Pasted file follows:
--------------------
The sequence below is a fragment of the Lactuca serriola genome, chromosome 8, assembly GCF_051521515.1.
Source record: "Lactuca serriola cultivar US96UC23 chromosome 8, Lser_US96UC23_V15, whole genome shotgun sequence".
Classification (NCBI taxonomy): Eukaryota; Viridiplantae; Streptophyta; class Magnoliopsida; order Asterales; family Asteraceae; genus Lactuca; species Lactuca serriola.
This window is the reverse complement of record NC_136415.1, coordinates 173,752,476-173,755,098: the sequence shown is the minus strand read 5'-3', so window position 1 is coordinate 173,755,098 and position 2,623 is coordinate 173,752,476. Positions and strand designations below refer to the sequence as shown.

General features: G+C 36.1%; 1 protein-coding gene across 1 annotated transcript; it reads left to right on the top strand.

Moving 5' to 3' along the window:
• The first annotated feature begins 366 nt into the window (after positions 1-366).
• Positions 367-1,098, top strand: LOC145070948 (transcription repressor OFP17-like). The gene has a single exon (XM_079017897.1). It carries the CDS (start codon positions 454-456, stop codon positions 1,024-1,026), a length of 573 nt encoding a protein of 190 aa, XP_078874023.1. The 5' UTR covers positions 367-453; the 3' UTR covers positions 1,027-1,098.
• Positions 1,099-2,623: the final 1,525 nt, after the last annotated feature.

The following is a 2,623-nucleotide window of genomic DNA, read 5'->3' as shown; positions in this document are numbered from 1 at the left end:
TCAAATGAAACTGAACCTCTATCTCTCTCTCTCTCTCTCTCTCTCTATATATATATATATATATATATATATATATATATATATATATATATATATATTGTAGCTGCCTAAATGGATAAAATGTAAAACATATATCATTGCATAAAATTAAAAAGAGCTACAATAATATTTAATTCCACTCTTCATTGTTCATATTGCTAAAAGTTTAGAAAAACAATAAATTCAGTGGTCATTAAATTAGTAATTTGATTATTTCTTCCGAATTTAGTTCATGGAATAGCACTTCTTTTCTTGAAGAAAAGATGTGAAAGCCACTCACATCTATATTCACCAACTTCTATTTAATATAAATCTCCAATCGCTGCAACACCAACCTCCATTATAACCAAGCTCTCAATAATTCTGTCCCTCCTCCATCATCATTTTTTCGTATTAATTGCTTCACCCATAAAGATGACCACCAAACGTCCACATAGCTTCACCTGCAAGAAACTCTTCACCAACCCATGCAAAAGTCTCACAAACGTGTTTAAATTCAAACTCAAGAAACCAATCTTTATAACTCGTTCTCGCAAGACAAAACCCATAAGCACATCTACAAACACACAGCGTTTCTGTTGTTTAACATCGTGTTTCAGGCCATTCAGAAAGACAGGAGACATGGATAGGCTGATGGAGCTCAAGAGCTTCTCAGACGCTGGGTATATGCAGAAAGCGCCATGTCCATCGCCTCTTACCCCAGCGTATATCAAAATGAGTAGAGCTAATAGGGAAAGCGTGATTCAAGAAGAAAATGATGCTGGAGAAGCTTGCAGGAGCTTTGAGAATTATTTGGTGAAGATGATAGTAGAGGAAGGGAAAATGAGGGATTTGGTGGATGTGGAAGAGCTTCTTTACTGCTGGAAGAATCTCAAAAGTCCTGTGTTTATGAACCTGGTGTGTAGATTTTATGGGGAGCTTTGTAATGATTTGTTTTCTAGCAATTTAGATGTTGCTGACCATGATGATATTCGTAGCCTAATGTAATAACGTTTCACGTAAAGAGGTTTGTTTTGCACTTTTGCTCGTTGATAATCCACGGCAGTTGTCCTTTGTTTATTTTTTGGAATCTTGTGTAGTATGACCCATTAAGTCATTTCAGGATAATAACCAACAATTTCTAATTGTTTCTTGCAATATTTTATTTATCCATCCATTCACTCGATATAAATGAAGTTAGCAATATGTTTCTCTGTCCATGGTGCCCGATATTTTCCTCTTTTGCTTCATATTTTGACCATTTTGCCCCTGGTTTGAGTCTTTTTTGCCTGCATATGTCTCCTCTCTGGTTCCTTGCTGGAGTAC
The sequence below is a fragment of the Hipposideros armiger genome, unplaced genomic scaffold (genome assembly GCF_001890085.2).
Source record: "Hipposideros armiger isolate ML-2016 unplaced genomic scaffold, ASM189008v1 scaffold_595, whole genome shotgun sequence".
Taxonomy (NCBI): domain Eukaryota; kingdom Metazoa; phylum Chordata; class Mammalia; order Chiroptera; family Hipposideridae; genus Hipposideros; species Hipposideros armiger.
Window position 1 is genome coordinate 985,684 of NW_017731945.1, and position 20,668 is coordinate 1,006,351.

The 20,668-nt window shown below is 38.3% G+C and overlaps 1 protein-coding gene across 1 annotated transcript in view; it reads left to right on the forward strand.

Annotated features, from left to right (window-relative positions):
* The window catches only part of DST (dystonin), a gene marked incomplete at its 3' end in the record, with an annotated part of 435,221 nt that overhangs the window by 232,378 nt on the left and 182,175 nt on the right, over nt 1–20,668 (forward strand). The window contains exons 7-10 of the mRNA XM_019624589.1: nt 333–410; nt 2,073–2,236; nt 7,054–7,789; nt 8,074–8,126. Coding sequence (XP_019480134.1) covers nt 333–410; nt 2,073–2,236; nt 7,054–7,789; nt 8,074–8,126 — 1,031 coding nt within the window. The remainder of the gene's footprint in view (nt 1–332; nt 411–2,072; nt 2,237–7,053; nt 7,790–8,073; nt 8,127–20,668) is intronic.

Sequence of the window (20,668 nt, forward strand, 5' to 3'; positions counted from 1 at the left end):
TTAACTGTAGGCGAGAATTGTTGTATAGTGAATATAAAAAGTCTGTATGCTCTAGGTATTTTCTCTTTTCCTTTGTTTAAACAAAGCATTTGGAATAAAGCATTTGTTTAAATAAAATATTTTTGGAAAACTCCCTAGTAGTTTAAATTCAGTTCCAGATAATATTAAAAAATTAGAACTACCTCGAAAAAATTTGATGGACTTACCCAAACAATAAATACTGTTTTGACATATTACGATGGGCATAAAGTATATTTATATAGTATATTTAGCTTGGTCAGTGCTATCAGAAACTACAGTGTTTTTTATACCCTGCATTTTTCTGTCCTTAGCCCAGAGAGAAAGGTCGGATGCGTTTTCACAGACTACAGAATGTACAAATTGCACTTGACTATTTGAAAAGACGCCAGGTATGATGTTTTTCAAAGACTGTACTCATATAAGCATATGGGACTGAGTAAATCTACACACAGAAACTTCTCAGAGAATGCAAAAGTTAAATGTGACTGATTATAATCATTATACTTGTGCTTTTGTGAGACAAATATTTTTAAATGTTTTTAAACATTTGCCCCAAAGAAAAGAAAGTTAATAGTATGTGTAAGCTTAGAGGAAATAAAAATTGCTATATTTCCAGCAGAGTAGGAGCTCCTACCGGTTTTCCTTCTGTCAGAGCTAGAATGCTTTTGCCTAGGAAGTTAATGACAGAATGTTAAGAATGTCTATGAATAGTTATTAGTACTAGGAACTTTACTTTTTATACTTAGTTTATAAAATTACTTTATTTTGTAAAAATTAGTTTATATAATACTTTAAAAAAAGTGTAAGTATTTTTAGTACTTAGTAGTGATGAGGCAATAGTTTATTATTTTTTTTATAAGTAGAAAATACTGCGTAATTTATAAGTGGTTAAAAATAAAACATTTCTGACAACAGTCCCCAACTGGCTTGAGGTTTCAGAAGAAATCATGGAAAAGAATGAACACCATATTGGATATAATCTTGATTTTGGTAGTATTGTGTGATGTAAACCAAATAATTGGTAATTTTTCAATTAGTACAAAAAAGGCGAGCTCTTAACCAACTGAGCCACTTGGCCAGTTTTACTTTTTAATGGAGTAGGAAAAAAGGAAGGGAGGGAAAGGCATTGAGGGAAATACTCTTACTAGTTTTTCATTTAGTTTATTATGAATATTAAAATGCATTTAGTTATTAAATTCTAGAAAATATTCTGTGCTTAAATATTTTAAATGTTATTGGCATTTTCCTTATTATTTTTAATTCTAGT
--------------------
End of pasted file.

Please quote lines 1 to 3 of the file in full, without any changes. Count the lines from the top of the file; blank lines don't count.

The sequence below is a fragment of the Lactuca serriola genome, chromosome 8, assembly GCF_051521515.1.
Source record: "Lactuca serriola cultivar US96UC23 chromosome 8, Lser_US96UC23_V15, whole genome shotgun sequence".
Classification (NCBI taxonomy): Eukaryota; Viridiplantae; Streptophyta; class Magnoliopsida; order Asterales; family Asteraceae; genus Lactuca; species Lactuca serriola.